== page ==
Hospital Strategies for Reducing Emergency Department Crowding: A Mixed-Methods Study

Anna Marie Chang, Deborah Cohen, Amber Lin, James Augustine, Daniel A. Handel, Eric Howell, Hyunjee Kim, Jesse M. Pines, Jeremiah D. Schuur, Kenneth (John) McConnell, Benjamin Sun

Research output: Contribution to journalArticle

19 Citations (Scopus)

Abstract

Study objective: Emergency department (ED) crowding and patient boarding are associated with increased mortality and decreased patient satisfaction. This study uses a positive deviance methodology to identify strategies among high-performing, low-performing, and high-performance improving hospitals to reduce ED crowding. Methods: In this mixed-methods comparative case study, we purposively selected and recruited hospitals that were within the top and bottom 5% of Centers for Medicare & Medicaid Services case-mix-adjusted ED length of stay and boarding times for admitted patients for 2012. We also recruited hospitals that showed the highest performance improvement in metrics between 2012 and 2013. Interviews were conducted with 60 key leaders (physicians, nurses, quality improvement specialists, and administrators). Results: We engaged 4 high-performing, 4 low-performing, and 4 high-performing improving hospitals, matched on hospital characteristics including geographic designation (urban versus rural), region, hospital occupancy, and ED volume. Across all hospitals, ED crowding was recognized as a hospitalwide issue. The strategies for addressing ED crowding varied widely. No specific interventions were associated with performance in length-of-stay metrics. The presence of 4 organizational domains was associated with hospital performance: executive leadership involvement, hospitalwide coordinated strategies, data-driven management, and performance accountability. Conclusion: There are organizational characteristics associated with ED decreased length of stay. Specific interventions targeted to reduce ED crowding were more likely to be successfully executed at hospitals with these characteristics. These organizational domains represent identifiable and actionable changes that other hospitals may incorporate to build awareness of ED crowding.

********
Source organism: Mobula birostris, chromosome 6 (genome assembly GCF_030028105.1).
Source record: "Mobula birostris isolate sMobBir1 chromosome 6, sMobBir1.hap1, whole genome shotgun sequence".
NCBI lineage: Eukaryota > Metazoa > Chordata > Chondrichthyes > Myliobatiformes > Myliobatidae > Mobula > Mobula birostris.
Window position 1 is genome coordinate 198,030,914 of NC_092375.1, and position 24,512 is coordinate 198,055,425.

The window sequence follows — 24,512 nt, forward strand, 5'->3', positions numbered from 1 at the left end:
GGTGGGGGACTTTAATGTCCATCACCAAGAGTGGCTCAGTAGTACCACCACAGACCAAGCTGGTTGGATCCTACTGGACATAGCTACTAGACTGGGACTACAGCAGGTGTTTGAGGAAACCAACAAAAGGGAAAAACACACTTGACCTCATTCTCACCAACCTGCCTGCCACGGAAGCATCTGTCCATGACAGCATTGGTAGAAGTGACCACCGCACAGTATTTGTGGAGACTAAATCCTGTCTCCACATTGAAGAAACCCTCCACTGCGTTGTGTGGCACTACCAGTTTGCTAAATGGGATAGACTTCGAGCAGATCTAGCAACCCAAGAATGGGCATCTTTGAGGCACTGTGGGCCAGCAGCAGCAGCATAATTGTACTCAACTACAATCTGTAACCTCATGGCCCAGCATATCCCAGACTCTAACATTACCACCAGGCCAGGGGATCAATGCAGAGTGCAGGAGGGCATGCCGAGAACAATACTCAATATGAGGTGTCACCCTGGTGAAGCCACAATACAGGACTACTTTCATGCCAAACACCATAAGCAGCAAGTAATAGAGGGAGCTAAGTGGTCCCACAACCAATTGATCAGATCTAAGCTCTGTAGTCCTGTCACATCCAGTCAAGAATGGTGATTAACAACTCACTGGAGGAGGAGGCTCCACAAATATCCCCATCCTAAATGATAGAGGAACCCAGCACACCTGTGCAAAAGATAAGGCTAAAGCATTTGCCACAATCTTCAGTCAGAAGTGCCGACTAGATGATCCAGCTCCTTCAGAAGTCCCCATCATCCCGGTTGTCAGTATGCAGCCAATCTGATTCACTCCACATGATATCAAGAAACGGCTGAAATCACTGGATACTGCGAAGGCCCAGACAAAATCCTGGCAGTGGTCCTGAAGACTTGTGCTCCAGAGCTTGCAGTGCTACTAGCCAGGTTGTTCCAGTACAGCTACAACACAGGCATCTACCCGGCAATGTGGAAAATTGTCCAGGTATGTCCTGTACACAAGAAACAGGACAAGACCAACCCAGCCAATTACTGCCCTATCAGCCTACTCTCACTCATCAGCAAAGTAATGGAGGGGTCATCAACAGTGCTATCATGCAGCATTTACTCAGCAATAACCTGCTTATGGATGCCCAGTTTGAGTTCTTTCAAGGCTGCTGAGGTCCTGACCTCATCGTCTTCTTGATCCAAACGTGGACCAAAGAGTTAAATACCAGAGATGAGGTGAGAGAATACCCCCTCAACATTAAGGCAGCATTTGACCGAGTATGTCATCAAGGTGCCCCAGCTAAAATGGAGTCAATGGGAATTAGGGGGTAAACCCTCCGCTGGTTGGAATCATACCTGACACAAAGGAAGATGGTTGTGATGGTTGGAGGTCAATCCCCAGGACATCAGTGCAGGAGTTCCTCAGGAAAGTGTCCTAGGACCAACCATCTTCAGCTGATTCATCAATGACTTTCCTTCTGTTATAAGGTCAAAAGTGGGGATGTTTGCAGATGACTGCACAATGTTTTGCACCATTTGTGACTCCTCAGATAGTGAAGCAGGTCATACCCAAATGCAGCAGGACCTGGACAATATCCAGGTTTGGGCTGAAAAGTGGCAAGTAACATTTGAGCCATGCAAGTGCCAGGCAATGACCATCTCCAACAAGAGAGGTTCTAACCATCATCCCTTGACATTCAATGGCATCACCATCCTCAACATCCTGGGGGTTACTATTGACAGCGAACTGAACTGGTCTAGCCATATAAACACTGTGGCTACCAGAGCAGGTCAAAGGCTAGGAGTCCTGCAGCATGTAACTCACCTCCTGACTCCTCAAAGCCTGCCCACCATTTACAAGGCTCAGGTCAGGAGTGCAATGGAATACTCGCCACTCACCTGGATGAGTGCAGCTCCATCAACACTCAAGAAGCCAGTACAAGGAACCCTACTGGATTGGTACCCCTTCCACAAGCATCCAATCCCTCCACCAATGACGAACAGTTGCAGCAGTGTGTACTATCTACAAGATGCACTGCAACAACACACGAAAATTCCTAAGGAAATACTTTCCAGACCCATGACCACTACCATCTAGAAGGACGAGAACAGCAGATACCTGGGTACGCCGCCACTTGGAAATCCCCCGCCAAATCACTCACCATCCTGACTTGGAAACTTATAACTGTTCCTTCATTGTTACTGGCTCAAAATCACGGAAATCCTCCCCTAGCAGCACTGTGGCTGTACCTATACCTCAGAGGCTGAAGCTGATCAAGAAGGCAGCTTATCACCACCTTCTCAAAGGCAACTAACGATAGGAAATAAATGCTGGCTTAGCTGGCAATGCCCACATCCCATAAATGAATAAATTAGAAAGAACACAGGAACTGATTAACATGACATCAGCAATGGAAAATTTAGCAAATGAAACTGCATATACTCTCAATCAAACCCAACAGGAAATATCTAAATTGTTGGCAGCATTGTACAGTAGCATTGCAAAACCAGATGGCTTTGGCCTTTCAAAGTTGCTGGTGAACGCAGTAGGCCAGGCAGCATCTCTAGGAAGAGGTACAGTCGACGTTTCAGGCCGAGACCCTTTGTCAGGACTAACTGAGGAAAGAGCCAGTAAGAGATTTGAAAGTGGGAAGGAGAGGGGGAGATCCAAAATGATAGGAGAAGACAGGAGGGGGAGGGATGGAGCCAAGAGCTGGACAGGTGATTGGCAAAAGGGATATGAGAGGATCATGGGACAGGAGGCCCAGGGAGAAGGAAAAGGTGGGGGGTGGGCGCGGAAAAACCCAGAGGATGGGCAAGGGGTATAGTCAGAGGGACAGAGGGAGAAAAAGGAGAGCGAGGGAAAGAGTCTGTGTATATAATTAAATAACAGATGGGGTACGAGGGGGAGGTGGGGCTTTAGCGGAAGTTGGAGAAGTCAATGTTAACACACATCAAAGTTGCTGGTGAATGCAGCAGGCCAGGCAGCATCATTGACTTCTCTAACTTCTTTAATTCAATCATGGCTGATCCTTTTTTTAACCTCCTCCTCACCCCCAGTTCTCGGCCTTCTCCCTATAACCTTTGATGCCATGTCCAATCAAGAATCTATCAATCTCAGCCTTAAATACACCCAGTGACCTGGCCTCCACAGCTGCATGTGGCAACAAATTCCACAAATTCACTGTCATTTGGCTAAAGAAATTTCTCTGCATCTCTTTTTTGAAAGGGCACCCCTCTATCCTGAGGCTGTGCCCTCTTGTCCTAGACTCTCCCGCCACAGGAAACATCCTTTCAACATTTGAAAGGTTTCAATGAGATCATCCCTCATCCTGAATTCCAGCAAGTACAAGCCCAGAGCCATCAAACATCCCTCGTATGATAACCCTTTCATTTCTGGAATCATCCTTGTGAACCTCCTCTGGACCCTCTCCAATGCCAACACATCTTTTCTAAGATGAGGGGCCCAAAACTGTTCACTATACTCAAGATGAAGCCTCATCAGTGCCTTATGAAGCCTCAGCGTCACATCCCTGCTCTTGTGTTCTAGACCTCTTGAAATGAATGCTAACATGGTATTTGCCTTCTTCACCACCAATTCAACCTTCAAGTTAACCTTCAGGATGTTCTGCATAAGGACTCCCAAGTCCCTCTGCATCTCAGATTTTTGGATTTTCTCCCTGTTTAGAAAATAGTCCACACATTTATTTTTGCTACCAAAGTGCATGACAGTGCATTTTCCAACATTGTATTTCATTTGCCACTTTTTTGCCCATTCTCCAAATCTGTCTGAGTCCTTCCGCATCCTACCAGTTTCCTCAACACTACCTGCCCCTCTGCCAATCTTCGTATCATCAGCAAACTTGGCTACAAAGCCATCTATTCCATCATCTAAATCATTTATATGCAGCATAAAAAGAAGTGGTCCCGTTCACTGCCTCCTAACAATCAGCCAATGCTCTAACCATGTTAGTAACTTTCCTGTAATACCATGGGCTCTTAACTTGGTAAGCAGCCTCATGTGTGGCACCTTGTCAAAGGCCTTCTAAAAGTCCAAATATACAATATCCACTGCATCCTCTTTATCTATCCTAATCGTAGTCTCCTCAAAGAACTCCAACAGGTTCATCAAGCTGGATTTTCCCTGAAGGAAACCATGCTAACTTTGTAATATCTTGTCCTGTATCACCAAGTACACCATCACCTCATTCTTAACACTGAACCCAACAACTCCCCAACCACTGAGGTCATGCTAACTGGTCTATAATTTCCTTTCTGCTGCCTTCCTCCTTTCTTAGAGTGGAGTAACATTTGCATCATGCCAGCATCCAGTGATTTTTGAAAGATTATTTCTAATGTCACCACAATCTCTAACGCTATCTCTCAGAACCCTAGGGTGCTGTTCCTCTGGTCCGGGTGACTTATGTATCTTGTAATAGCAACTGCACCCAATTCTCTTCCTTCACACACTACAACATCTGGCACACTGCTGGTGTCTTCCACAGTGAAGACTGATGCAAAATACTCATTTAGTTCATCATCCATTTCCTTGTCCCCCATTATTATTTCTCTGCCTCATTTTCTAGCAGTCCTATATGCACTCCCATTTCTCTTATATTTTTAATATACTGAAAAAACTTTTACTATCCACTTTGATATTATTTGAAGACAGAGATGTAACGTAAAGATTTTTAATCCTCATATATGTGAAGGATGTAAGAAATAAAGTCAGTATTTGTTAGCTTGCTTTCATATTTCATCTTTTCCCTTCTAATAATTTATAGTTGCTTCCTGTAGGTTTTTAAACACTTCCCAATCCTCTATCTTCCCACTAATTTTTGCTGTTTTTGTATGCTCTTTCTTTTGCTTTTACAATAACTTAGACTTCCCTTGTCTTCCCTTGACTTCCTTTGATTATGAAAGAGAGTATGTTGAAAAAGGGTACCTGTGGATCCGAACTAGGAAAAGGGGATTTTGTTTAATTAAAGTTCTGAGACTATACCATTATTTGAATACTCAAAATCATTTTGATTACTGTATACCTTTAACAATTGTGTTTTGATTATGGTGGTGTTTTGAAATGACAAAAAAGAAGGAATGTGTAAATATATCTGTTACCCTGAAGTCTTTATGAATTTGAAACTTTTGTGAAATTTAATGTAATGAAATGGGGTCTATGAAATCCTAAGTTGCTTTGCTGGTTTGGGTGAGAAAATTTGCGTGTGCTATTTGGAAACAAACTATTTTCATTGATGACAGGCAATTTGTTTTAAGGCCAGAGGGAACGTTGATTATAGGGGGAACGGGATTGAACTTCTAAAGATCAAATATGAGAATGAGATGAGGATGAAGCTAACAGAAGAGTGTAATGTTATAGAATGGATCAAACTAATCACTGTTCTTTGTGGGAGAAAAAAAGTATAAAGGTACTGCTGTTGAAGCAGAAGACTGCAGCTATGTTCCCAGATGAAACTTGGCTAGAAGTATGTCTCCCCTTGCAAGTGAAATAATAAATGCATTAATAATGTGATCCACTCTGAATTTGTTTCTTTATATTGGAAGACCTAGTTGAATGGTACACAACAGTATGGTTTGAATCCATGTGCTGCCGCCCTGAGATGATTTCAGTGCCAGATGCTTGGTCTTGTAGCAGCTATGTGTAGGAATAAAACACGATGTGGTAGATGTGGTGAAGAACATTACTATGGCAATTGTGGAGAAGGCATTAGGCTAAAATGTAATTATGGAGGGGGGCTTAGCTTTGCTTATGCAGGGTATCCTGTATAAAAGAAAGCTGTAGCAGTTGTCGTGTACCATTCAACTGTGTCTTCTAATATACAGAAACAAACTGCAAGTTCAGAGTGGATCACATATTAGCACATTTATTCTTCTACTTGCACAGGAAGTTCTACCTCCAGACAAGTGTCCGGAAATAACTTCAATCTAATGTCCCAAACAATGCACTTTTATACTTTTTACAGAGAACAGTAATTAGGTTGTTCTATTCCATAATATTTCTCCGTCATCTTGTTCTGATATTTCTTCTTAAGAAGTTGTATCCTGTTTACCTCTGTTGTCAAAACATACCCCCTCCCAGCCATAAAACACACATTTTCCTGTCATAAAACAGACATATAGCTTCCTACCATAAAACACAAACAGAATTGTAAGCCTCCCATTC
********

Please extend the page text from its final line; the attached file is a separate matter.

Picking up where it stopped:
Original languageEnglish (US)
JournalAnnals of Emergency Medicine
DOIs
StateAccepted/In press - 2017

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Crowding
Hospital Emergency Service
Length of Stay
Hospital Departments
Rural Hospitals
Diagnosis-Related Groups
Social Responsibility
Medicaid
Medicare
Quality Improvement
Administrative Personnel
Patient Satisfaction
Nurses
Interviews
Physicians
Mortality

ASJC Scopus subject areas

  • Emergency Medicine

Cite this

Hospital Strategies for Reducing Emergency Department Crowding : A Mixed-Methods Study. / Chang, Anna Marie; Cohen, Deborah; Lin, Amber; Augustine, James; Handel, Daniel A.; Howell, Eric; Kim, Hyunjee; Pines, Jesse M.; Schuur, Jeremiah D.; McConnell, Kenneth (John); Sun, Benjamin.

In: Annals of Emergency Medicine, 2017.

Research output: Contribution to journalArticle

Chang, Anna Marie ; Cohen, Deborah ; Lin, Amber ; Augustine, James ; Handel, Daniel A. ; Howell, Eric ; Kim, Hyunjee ; Pines, Jesse M. ; Schuur, Jeremiah D. ; McConnell, Kenneth (John) ; Sun, Benjamin. / Hospital Strategies for Reducing Emergency Department Crowding : A Mixed-Methods Study. In: Annals of Emergency Medicine. 2017.
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